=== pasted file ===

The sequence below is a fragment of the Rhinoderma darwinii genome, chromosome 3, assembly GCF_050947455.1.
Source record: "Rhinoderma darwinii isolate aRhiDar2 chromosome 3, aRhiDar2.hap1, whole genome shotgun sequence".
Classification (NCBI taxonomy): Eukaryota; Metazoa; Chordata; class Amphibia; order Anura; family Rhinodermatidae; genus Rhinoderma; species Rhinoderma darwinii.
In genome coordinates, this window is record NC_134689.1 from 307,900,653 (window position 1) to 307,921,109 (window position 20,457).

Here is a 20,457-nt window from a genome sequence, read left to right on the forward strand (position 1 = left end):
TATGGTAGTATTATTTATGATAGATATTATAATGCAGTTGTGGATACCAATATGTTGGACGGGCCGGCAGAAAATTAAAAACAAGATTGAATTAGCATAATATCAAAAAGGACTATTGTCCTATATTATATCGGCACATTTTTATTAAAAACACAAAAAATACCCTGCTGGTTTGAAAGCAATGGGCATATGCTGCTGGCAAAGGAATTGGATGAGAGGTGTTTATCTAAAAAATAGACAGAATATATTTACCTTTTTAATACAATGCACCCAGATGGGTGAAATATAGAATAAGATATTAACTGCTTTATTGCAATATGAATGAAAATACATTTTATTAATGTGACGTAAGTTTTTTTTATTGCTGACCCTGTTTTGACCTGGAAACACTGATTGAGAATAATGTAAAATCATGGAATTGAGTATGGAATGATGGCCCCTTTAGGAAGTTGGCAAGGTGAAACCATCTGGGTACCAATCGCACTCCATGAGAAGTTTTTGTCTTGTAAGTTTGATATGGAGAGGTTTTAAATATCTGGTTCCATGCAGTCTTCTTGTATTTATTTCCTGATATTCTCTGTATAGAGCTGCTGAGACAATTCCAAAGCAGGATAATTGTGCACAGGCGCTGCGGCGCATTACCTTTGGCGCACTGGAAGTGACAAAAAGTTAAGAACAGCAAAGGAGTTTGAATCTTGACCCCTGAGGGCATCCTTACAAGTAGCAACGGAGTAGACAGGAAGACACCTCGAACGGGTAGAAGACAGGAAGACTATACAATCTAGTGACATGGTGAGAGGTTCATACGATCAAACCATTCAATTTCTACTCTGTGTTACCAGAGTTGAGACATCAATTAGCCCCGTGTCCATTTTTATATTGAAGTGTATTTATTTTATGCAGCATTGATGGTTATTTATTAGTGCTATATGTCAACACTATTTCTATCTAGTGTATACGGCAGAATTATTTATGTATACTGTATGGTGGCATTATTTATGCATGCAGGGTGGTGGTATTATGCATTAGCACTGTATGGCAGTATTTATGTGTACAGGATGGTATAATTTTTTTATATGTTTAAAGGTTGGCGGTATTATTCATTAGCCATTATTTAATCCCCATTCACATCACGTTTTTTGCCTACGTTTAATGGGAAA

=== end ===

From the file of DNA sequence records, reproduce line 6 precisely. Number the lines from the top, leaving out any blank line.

TATGGTAGTATTATTTATGATAGATATTATAATGCAGTTGTGGATACCAATATGTTGGACGGGCCGGCAGAAAATTAAAAACAAGATTGAATTAGCATAATATCAAAAAGGACTATTGTCCTATATTATATCGGCACATTTTTATTAAAAACACAAAAAATACCCTGCTGGTTTGAAAGCAATGGGCATATGCTGCTGGCAAAGGAATTGGATGAGAGGTGTTTATCTAAAAAATAGACAGAATATATTTACCTTTTTAATACAATGCACCCAGATGGGTGAAATATAGAATAAGATATTAACTGCTTTATTGCAATATGAATGAAAATACATTTTATTAATGTGACGTAAGTTTTTTTTATTGCTGACCCTGTTTTGACCTGGAAACACTGATTGAGAATAATGTAAAATCATGGAATTGAGTATGGAATGATGGCCCCTTTAGGAAGTTGGCAAGGTGAAACCATCTGGGTACCAATCGCACTCCATGAGAAGTTTTTGTCTTGTAAGTTTGATATGGAGAGGTTTTAAATATCTGGTTCCATGCAGTCTTCTTGTATTTATTTCCTGATATTCTCTGTATAGAGCTGCTGAGACAATTCCAAAGCAGGATAATTGTGCACAGGCGCTGCGGCGCATTACCTTTGGCGCACTGGAAGTGACAAAAAGTTAAGAACAGCAAAGGAGTTTGAATCTTGACCCCTGAGGGCATCCTTACAAGTAGCAACGGAGTAGACAGGAAGACACCTCGAACGGGTAGAAGACAGGAAGACTATACAATCTAGTGACATGGTGAGAGGTTCATACGATCAAACCATTCAATTTCTACTCTGTGTTACCAGAGTTGAGACATCAATTAGCCCCGTGTCCATTTTTATATTGAAGTGTATTTATTTTATGCAGCATTGATGGTTATTTATTAGTGCTATATGTCAACACTATTTCTATCTAGTGTATACGGCAGAATTATTTATGTATACTGTATGGTGGCATTATTTATGCATGCAGGGTGGTGGTATTATGCATTAGCACTGTATGGCAGTATTTATGTGTACAGGATGGTATAATTTTTTTATATGTTTAAAGGTTGGCGGTATTATTCATTAGCCATTATTTAATCCCCATTCACATCACGTTTTTTGCCTACGTTTAATGGGAAA